Archive for November, 2009

Stepping down the natural wood  staircase into William Tunberg’s studio, is like walking into a jig saw puzzle of small fragmented specialty studios that create the ultimate studio complex. In creating marquetry sculpture, Bill calls upon his lifelong love of assemblage and classical drawing. His materials are exotic natural and dyed veneers that he fragments, assembles, and reassembles, and ultimately laminates over complex sculptural forms. Each step of this process has it’s own space and each space it’s own use. Much like Bill’s fragmented and reassembled imagery, his studio forms an assemblage of his own making and is at the heart of the home he shares with is wife and the 11 year-old cat, Kitty. It is infused with whimsy and artistry. Cleaver touches of marquetry creates shadows of banisters on the natural wood staircase and coffee stains on the floor. Huge ink and pencil portraits peer down from high ceiling perches. This home was designed and built from a small Venice bungalow and still retains it’s charm and sunny disposition.

Bill’s contemporary technique has little in common with traditional marquetry. Historically, during the time of Louis XIV, marquetry was the most highly prized of all art forms.  Marquetry was used almost exclusively as a decorative appliqué to furniture and functional objects of art. Traditional marquetry uses floral designs and natural scenes as decorative motifs. Bypassing all traditional applications, Bill concentrates on fragmenting imagery and arranging the imagery into surreal combinations.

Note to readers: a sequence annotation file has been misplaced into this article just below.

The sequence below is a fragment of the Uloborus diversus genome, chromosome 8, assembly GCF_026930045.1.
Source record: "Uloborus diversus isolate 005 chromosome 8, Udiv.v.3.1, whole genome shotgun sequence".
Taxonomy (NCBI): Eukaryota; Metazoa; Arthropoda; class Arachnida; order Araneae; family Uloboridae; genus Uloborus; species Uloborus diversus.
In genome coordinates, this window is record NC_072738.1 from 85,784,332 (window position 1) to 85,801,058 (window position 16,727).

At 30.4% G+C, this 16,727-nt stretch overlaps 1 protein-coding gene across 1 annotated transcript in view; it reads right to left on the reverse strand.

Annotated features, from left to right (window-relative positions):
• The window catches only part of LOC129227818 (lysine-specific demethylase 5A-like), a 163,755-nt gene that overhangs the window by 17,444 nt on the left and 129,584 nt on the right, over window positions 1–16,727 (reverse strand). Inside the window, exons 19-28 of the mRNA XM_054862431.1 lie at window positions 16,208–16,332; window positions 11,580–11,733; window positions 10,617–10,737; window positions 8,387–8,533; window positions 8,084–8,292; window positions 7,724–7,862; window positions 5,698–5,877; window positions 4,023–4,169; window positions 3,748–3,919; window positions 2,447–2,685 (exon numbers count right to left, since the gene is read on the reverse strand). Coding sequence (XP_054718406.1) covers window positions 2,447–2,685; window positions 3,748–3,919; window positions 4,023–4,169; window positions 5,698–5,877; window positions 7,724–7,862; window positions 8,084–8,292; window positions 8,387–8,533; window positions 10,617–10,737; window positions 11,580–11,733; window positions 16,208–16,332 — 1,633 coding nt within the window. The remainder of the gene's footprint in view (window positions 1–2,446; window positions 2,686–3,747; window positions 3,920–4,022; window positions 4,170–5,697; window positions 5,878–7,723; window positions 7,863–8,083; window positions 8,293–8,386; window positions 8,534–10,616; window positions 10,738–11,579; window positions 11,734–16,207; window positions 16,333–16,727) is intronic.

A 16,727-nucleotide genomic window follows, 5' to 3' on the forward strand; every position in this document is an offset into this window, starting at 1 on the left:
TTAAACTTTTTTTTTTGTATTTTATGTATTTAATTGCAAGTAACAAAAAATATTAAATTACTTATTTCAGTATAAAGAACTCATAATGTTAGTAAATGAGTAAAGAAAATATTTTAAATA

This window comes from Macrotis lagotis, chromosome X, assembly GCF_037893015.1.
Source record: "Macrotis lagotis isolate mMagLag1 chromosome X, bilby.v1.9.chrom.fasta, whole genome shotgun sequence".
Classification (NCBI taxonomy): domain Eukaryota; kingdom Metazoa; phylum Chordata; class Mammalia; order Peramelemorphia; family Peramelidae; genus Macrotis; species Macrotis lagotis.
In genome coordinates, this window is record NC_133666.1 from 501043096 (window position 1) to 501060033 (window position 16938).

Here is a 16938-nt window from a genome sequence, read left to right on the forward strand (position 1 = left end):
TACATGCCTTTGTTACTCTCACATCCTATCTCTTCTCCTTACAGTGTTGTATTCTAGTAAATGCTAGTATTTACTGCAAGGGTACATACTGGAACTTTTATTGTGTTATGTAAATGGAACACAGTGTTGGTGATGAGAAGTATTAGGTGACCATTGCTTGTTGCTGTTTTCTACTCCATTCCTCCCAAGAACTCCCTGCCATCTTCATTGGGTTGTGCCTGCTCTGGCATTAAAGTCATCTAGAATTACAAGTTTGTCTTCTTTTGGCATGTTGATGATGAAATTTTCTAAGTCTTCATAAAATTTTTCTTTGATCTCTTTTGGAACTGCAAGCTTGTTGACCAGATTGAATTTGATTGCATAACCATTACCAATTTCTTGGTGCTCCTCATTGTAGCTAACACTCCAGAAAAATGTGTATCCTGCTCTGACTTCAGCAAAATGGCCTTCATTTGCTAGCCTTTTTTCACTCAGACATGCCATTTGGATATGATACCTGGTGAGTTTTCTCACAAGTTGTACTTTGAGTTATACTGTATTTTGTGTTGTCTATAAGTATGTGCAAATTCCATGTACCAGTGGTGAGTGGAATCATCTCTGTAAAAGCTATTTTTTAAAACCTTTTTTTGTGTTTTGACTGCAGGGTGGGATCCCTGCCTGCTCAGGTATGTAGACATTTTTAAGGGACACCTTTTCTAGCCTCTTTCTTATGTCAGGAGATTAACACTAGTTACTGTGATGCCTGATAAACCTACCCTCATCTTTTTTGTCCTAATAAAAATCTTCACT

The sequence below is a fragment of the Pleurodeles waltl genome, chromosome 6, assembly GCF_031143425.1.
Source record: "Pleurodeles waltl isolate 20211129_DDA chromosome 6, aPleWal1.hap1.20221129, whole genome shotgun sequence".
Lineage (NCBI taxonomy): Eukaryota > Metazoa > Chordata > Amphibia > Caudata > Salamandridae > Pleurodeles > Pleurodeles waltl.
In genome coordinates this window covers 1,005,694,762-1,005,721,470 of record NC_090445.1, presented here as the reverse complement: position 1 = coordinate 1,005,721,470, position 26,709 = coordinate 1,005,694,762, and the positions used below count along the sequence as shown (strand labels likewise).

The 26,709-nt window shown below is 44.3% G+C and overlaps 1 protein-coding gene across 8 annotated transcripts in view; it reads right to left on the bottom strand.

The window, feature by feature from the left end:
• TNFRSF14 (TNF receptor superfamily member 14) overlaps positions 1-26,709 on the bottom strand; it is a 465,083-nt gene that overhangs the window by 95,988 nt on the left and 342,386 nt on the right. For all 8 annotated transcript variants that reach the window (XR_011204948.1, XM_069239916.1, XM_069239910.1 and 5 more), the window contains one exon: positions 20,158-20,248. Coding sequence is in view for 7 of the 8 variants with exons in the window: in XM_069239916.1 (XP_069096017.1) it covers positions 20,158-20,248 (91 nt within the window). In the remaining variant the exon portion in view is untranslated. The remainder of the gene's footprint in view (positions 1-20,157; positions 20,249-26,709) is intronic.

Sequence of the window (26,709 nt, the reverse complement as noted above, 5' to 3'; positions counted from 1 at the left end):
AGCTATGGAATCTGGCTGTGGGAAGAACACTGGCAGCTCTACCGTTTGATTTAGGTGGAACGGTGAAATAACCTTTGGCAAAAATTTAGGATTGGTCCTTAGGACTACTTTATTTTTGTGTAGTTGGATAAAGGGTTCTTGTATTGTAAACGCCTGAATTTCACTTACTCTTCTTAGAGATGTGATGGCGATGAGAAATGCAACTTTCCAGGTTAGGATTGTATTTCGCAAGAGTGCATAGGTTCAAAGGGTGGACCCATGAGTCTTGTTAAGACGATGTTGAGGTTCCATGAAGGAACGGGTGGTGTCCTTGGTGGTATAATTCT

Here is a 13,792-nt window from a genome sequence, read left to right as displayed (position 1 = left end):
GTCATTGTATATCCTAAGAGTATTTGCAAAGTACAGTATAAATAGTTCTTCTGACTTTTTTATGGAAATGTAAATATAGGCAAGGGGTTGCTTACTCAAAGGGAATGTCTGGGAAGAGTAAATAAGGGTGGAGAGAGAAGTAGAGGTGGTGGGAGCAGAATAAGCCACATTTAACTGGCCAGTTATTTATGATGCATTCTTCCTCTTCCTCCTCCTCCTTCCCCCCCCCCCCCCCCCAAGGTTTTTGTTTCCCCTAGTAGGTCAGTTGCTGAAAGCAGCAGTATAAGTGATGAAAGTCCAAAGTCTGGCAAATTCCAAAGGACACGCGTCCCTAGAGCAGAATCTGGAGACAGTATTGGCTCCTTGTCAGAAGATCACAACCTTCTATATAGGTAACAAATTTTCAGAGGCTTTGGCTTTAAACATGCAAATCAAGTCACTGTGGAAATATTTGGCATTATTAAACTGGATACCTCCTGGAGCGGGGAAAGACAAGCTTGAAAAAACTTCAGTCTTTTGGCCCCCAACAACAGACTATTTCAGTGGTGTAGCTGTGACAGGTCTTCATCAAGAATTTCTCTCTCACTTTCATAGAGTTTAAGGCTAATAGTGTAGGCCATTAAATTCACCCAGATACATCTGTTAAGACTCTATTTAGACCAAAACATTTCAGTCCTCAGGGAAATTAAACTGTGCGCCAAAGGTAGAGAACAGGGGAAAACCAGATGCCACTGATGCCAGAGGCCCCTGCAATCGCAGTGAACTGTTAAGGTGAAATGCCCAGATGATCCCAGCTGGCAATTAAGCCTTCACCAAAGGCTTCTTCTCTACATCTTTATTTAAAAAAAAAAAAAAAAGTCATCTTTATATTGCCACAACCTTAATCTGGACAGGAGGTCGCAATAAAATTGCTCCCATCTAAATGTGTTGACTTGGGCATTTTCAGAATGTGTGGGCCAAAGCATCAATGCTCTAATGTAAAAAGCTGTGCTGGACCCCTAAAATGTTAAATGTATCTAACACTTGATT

In the 60’s, Bill began working for Ed Kienholz and became friends, who along with Westerman and Cornell introduced and inspired his love affair with assemblage that lasted for over three decades. His work is amazing and he also makes the BEST cup of coffee in California.



Read Full Post »

Lisa Adams is a painter and public artist who lives and works in the original brick portion of the Santa Fe Art Colony of LA, which was built in 1906 by entrepreneur C.B. Van Vorst, and was used as a mattress factory until the 1940’s. Train tracks wound through the property and up to the building itself in order to load and unload raw materials directly from freight cars. These tracks were recently paved over in 1999. Additional buildings were added in the 1930’s and 40’s, and the site saw later incarnations as a robe factory and a carpet business. In 1988 the complex was renovated and developed into artists’ lofts.


Lisa has taught, exhibited and studied with artists most of her life, and knows nearly everyone in the art business. It is not surprising that she would also live in an artist community. She has been an artist-in-residence in Slovenia, Finland, Japan, Holland and Costa Rica, and has exhibited nationally and internationally. Lisa is also an independent curator and published author.


Read Full Post »